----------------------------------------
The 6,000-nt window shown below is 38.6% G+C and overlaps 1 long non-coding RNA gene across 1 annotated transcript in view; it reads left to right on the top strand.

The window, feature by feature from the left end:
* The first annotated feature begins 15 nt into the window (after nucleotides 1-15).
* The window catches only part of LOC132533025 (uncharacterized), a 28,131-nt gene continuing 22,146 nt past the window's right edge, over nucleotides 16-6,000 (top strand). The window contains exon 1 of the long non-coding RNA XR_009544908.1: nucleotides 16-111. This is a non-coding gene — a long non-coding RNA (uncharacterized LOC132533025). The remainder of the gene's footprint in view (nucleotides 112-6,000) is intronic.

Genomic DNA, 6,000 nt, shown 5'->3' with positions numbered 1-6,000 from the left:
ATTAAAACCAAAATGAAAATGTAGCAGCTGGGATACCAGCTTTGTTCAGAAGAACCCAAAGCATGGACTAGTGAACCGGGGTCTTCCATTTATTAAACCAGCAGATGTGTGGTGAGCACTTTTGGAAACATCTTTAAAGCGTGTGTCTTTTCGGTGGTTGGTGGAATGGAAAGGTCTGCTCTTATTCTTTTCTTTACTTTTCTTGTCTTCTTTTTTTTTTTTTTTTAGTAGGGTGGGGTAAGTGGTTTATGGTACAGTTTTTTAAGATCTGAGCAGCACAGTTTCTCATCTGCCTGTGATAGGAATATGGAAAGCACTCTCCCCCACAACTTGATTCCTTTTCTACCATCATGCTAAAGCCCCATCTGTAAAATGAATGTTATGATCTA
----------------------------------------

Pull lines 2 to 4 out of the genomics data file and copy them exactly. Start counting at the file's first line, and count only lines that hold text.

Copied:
The window, feature by feature from the left end:
* The first annotated feature begins 15 nt into the window (after nucleotides 1-15).
* The window catches only part of LOC132533025 (uncharacterized), a 28,131-nt gene continuing 22,146 nt past the window's right edge, over nucleotides 16-6,000 (top strand). The window contains exon 1 of the long non-coding RNA XR_009544908.1: nucleotides 16-111. This is a non-coding gene — a long non-coding RNA (uncharacterized LOC132533025). The remainder of the gene's footprint in view (nucleotides 112-6,000) is intronic.